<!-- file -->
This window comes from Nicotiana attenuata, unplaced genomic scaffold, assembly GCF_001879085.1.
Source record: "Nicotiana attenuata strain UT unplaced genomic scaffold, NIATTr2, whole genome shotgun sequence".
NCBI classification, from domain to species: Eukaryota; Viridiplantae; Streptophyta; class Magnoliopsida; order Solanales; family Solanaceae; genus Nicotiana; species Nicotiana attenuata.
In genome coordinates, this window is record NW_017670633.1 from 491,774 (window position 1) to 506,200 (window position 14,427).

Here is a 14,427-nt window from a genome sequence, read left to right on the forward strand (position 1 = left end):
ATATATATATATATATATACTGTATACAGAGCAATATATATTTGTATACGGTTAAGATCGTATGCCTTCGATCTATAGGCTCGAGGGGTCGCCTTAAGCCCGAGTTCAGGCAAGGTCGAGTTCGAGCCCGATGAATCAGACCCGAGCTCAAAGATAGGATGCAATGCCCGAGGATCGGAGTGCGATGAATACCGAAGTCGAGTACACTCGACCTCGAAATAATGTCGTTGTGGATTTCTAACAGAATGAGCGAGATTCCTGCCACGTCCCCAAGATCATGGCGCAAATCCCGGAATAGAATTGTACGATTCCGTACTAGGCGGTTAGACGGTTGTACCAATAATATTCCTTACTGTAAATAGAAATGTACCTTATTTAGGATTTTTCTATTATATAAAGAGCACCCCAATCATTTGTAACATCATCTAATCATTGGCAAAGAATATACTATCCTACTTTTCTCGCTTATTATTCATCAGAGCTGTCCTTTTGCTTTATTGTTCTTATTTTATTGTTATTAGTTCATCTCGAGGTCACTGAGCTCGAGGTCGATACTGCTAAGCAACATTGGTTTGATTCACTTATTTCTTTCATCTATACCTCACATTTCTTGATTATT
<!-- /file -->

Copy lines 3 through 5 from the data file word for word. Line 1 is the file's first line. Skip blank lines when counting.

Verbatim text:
NCBI classification, from domain to species: Eukaryota; Viridiplantae; Streptophyta; class Magnoliopsida; order Solanales; family Solanaceae; genus Nicotiana; species Nicotiana attenuata.
In genome coordinates, this window is record NW_017670633.1 from 491,774 (window position 1) to 506,200 (window position 14,427).

Here is a 14,427-nt window from a genome sequence, read left to right on the forward strand (position 1 = left end):